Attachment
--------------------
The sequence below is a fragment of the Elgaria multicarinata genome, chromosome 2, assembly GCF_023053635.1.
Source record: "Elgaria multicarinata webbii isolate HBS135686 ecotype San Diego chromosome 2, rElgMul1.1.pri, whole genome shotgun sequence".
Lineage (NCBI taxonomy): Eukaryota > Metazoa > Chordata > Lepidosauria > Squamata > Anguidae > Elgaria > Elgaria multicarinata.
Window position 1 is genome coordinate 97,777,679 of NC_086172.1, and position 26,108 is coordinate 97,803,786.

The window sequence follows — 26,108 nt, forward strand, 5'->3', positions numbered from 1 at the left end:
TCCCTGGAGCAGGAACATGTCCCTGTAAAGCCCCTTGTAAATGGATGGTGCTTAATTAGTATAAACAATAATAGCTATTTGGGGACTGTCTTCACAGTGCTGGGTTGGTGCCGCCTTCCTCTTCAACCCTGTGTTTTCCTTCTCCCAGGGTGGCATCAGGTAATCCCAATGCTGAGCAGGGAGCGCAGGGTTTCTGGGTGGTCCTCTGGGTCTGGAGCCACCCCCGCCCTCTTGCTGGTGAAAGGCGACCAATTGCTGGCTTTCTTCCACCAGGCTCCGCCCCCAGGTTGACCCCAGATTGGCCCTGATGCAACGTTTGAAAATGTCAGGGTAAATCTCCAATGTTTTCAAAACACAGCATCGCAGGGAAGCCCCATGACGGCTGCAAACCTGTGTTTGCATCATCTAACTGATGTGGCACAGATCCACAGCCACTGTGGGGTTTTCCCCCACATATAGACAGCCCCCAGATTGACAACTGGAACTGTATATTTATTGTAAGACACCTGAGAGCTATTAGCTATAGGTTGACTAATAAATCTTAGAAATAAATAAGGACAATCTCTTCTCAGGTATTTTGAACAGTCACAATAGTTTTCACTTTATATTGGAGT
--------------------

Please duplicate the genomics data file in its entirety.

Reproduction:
The sequence below is a fragment of the Elgaria multicarinata genome, chromosome 2, assembly GCF_023053635.1.
Source record: "Elgaria multicarinata webbii isolate HBS135686 ecotype San Diego chromosome 2, rElgMul1.1.pri, whole genome shotgun sequence".
Lineage (NCBI taxonomy): Eukaryota > Metazoa > Chordata > Lepidosauria > Squamata > Anguidae > Elgaria > Elgaria multicarinata.
Window position 1 is genome coordinate 97,777,679 of NC_086172.1, and position 26,108 is coordinate 97,803,786.

The window sequence follows — 26,108 nt, forward strand, 5'->3', positions numbered from 1 at the left end:
TCCCTGGAGCAGGAACATGTCCCTGTAAAGCCCCTTGTAAATGGATGGTGCTTAATTAGTATAAACAATAATAGCTATTTGGGGACTGTCTTCACAGTGCTGGGTTGGTGCCGCCTTCCTCTTCAACCCTGTGTTTTCCTTCTCCCAGGGTGGCATCAGGTAATCCCAATGCTGAGCAGGGAGCGCAGGGTTTCTGGGTGGTCCTCTGGGTCTGGAGCCACCCCCGCCCTCTTGCTGGTGAAAGGCGACCAATTGCTGGCTTTCTTCCACCAGGCTCCGCCCCCAGGTTGACCCCAGATTGGCCCTGATGCAACGTTTGAAAATGTCAGGGTAAATCTCCAATGTTTTCAAAACACAGCATCGCAGGGAAGCCCCATGACGGCTGCAAACCTGTGTTTGCATCATCTAACTGATGTGGCACAGATCCACAGCCACTGTGGGGTTTTCCCCCACATATAGACAGCCCCCAGATTGACAACTGGAACTGTATATTTATTGTAAGACACCTGAGAGCTATTAGCTATAGGTTGACTAATAAATCTTAGAAATAAATAAGGACAATCTCTTCTCAGGTATTTTGAACAGTCACAATAGTTTTCACTTTATATTGGAGT